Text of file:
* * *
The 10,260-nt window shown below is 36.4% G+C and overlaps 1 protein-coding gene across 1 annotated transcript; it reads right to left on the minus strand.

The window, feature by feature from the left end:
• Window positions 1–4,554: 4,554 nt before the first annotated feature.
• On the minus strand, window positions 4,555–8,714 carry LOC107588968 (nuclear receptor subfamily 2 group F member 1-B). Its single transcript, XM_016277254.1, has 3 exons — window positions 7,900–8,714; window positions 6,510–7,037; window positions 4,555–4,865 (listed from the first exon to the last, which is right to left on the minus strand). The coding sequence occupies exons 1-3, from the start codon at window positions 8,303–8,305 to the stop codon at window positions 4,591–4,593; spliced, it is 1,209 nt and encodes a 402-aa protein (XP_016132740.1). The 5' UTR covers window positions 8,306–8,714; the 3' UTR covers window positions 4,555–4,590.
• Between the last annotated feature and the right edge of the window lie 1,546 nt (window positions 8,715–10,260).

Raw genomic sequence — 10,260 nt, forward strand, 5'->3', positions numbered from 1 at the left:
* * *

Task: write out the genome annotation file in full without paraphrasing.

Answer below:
The 10,260-nt window shown below is 36.4% G+C and overlaps 1 protein-coding gene across 1 annotated transcript; it reads right to left on the minus strand.

The window, feature by feature from the left end:
• Window positions 1–4,554: 4,554 nt before the first annotated feature.
• On the minus strand, window positions 4,555–8,714 carry LOC107588968 (nuclear receptor subfamily 2 group F member 1-B). Its single transcript, XM_016277254.1, has 3 exons — window positions 7,900–8,714; window positions 6,510–7,037; window positions 4,555–4,865 (listed from the first exon to the last, which is right to left on the minus strand). The coding sequence occupies exons 1-3, from the start codon at window positions 8,303–8,305 to the stop codon at window positions 4,591–4,593; spliced, it is 1,209 nt and encodes a 402-aa protein (XP_016132740.1). The 5' UTR covers window positions 8,306–8,714; the 3' UTR covers window positions 4,555–4,590.
• Between the last annotated feature and the right edge of the window lie 1,546 nt (window positions 8,715–10,260).

Raw genomic sequence — 10,260 nt, forward strand, 5'->3', positions numbered from 1 at the left: